The text then outlines the Copom’s key assumptions and forecasts. Within the former, the note cites the expectations for regulated prices, 8.0% (up from 7.9%) for 2017, and 4.9% (down from 5.1%) for 2018, and 4.2% (previously 4.3%) for 2019. Its inflation forecasts under market interest rate and exchange rate assumptions stood at 2.9% for 2017, and 4.2% (down from 4.3%) for 2018, with the base rate at 7.0% pa in year-end 2017 and in 2018, rising to 8.0% during 2019, evidencing modest changes of the forward looking scenario.


The Copom envisages downward and upward risks to the basic inflation scenario. The downward risks stem from potential second-round effects of the favorable food price shock and of currently low industrial price inflation, as well as from the propagation, through inertial mechanisms, of the currently low inflation levels. On the upside, the risks come from possible frustration of expectations on the needed (fiscal) adjustments and reforms that may affect risk premia and inflation within the relevant policy horizon, and from a reversal of the currently benign external environment.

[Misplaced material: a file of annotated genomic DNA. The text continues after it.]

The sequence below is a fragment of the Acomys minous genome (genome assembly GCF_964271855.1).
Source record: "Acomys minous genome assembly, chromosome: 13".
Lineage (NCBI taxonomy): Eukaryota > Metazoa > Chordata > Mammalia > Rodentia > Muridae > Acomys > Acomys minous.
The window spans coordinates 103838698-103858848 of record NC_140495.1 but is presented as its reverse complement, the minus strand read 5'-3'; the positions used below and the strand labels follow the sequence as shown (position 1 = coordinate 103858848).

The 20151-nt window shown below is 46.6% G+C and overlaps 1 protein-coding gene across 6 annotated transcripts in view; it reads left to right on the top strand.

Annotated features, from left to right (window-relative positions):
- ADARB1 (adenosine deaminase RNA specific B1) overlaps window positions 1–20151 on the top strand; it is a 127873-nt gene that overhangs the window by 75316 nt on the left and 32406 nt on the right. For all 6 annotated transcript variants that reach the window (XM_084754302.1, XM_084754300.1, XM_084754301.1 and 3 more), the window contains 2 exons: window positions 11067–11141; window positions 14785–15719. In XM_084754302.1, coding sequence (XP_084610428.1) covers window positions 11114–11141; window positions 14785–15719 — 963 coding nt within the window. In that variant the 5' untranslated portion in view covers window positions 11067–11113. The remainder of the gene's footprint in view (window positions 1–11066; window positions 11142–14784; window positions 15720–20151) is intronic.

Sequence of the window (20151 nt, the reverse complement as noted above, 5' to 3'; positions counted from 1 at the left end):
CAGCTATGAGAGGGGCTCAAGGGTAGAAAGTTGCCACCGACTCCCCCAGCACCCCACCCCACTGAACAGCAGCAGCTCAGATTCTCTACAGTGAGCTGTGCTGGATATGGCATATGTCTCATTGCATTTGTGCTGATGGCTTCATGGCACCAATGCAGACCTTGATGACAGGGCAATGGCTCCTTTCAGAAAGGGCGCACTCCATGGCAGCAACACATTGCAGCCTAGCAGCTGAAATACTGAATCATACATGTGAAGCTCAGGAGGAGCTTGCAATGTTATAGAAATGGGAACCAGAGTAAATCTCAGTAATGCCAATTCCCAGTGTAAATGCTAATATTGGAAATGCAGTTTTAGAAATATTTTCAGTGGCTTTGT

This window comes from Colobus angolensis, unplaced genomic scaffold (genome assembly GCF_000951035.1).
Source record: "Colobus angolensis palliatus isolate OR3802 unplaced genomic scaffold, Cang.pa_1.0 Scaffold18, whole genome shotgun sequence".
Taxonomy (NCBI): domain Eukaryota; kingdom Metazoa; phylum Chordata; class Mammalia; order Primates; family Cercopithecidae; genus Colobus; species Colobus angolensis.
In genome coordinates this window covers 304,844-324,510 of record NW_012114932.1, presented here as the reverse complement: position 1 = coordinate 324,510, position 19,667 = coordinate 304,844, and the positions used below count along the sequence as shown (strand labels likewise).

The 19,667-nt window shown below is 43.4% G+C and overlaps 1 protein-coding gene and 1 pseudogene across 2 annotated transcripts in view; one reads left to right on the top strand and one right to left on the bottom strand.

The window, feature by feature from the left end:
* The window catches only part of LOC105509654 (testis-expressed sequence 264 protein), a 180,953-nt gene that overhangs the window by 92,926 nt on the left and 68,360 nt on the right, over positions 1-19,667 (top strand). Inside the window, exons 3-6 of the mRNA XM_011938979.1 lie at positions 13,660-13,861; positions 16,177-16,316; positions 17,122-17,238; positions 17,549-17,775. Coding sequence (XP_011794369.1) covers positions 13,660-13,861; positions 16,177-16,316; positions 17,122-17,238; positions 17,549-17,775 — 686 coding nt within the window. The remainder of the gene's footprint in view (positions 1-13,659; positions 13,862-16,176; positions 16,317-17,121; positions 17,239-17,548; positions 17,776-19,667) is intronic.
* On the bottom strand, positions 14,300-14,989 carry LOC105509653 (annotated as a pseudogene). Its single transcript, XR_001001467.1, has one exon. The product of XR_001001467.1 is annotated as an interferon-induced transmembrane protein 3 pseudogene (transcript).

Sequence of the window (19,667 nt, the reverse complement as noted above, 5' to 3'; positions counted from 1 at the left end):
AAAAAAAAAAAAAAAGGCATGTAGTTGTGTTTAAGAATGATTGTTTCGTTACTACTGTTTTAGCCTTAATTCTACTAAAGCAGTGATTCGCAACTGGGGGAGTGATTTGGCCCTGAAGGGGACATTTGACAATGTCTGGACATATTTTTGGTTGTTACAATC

The committee notes that the economy faces favorable and unfavorable price shocks. The former relate to falling food prices, while the latter are due to rising energy costs. And the authorities signal that they will fight second-round effects of said shocks, in a symmetric way. 

Policy discussion

The text notes, in paragraph 12, that available evidence confirms the gradual recovery of economic activity. The committee also notes that there are signs of a recovery in employment even at the current stage of the cycle (something that has also puzzled analysts outside the central bank). Copom members note that the economic juncture has led to increases of 2018 GDP growth forecasts. The authorities repeat that, with the currently (wide) level of slack, these short-term fluctuations are unlikely to lead to material shifts in prospective inflation. 

Paragraph 13 repeats the assessment that the external environment is favorable, with a gradual recovery, that has failed to exert excessive pressure on financial conditions. Members noted that while global financial conditions have become somewhat less expansionary, as yet the impact on emerging economies has been limited.